Read other TriBlogs

470 miles

1000milesby 1000milesJul 26th 2014
It is with great sadness that I waved goodbye to Scotland yesterday. I can't really believe this section is over. I feel very much like I have unfinished business here, like maybe one day it will be a place I return to, for something more than a trip - maybe a home.

The last 4 days through the Borders meant Scotland went out with a bang. I hadn't really thought about this part of the UK before, it wasn't really on my radar, but my god, did it deliver. I think scenically these few days have been some of my favourite from the whole trip.
I left Edinburgh on Tuesday with a heavy heart, I was waving goodbye to the friends I had made and it was pissing it down with rain again. In fact my heart was so heavy it was 3pm before I'd poured myself back on to the road. In many respects it's easier to keep going without comforts on this trip - as soon as you let them in, being exposed to the elements seems all the more taxing than it did before.

As I navigated my way out of the labyrinth that is Edinburgh, I wasn't particularly excited about what the day was destined to bring. It didn't take long for me to have, without any doubt, the most beautiful evening of my entire life.

Because it had been so cloudy and rainy in the day when the sun finally set as I tootled down the empty country lanes I could have been brought to tears by the view. It was an expanse of nothing but green hills, roaring pink and orange skies and complete and utter impenetrable silence. Aside from the odd farm, it's isolation like I've not experienced on this trip before. It was just unbelievable and no photo I could provide you with will ever do it justice.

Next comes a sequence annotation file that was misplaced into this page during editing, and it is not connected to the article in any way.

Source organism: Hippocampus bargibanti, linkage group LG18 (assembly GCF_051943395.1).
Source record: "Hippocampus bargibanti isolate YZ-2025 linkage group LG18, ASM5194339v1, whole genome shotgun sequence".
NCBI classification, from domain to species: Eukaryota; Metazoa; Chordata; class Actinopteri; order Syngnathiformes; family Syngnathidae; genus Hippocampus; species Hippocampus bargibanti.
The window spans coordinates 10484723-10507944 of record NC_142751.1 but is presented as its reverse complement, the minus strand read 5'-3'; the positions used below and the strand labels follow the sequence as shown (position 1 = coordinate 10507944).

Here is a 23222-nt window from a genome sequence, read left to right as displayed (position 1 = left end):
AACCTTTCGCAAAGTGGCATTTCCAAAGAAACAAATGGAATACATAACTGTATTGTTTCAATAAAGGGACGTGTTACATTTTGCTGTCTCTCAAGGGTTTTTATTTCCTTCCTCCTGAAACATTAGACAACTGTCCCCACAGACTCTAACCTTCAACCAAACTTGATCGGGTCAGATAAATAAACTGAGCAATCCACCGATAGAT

It's light until fairly late so I finally called it a day at 10pm and popped into a farm to see if I could sleep in their field. As always, the farmer couldn't have been more obliging - he even stopped his ravid dog from tearing me to shreds. Nice of him. Unfortunately, as I settled in for the night, the Spanish Armada kicked off outside my tent. I stayed up and shat in my pants for about 5 minutes but so filled with noodles and beans sleep soon took hold. All was explained in the morning when the farmer came over for a chat with some apology raspberries (nothing says sorry like a punnet of fruit).

'Im soo sorry about last night, I completely forgot you were camped in the field, me and another farmer went on a killing spree (his words, not mine) - we are getting rid of all the foxes and the rabbits ...' Ah rural life.
My final night in Scotland was another classic example of the continuing train of warmth and hospitality I've been met with on this trip. The day itself was easily the worst day I've had in terms of physical pain. All this time on the road has left me pretty well equipped mentally to deal with most things - I have a bag of mind games so wide and varying I can generally talk myself in/out of anything. That day was the only day that non of my bag of tricks seemed to take the edge off. My pain was mostly blister related but the knees offered a little stomach punch to the situation. It basically got to the point where it was insufferable to run on my heels so I had to dance along the road like a fairy on my toes - not only does this result in you looking like a tit, it is also exhausting because you are using your body in an entirely different way.